Are you Choosing the Right Employer or Overlooking the Warning Signs?
- Thursday December 5th, 2013
Due to the scarcity of jobs in the market today, people willingly jump on any offer they may receive. What they fail to assess however is, if these are good jobs in general or, in our case more specifically good higher education jobs for themselves. In fact, many people overlook the obvious signs that an employer or organization may not be appropriate for them. If an employee takes University jobs that are not suitable for them, they most likely will be looking for work again soon, because they are absolutely miserable. Remember, a future employee can review your resume and references to determine if you are a good fit for their company. However, as a job seeker, you generally do not take the time or have enough resources to research the prospective manager’s references and skills. As a result, a new job could turn into a disaster.
It does not matter what kind of education jobs you are looking for; whether it is University jobs, or academic jobs, researching the employer is important. In the world today, there are many references such as the internet that can be used to uncover any issues or concerns with a possible employer. Often employers will post a job on different sites as a quick way to hire new employees. However, don’t let this fool you; just because higher education jobs or university jobs are posted, does not mean that this employer is suitable for you and your needs. Utilize the web to search for keywords relating to the employer such as firing, lawsuit, discrimination, or harassment. You may be surprised with the results from this check.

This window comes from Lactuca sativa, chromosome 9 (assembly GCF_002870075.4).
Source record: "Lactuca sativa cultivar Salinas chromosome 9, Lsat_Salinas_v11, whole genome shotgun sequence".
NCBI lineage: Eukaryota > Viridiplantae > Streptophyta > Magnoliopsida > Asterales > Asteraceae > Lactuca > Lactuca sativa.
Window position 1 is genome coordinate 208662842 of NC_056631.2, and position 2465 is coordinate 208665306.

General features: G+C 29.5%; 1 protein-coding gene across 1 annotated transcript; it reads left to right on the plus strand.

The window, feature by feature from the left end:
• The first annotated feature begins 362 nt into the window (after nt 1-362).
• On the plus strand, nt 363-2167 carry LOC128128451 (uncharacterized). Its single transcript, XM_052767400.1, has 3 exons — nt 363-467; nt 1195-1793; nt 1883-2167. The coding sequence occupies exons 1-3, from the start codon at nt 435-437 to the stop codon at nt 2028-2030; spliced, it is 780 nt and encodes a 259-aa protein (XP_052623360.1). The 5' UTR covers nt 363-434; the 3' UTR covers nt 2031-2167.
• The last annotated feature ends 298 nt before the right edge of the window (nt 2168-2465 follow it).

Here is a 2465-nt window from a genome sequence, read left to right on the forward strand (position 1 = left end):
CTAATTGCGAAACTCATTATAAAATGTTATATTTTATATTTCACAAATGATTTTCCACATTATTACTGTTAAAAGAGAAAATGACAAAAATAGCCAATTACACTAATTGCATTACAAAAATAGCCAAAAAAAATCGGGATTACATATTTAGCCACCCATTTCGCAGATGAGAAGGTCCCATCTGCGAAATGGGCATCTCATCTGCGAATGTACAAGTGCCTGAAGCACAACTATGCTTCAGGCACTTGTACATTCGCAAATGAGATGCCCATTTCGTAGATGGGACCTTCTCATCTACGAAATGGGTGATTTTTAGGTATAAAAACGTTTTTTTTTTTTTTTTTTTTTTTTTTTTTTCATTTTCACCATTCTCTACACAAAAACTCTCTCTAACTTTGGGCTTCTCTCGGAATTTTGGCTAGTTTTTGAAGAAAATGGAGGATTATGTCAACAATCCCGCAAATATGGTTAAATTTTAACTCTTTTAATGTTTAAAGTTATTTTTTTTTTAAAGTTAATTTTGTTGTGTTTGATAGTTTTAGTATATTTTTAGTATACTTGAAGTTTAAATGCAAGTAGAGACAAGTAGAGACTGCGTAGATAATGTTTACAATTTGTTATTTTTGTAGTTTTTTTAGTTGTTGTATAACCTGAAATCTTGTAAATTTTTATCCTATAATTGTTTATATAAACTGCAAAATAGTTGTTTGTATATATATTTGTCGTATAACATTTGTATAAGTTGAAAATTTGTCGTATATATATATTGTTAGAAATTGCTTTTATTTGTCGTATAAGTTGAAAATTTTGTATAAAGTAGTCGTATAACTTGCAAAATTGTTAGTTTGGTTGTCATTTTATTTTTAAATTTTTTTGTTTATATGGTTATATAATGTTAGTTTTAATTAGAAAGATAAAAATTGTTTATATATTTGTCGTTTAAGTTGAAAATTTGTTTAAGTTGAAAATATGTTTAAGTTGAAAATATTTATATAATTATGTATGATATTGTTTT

Also, when employers post jobs, Canada included, they should all be investigated before accepting a position. There are many things that you should look for in an interview as well to help make a decision if they are right for you. One thing to look for, is did they ask for and care about your references?
In a true story, a manager forgot to ask, and offered a job to a candidate then decided later upon the institution HR insistence, and after she already initiated her resignation from her current position, that references are important to work for them, and was going to base their decision if she got the job on those references.
Also, notice if they act professionally in the interview; do they seem sensible and organized? Is their office a disaster, and are they rude with, or bad-mouthing current employees in the office? Remember, if there are things about this boss that you do not like in the interview, it will likely only get worse when you are actually employed for this person.
No matter if it is academic or education jobs you are interested in, the rules apply for all positions. Check out the manager thoroughly and make sure that they did not post a job you responded to because they cannot keep employees. Your relations with your manager are significantly more important than the organization you work for.
If it seems too good to be true, it probably is. Check out all prospective employers thoroughly to ensure a trustworthy and enjoyable career.
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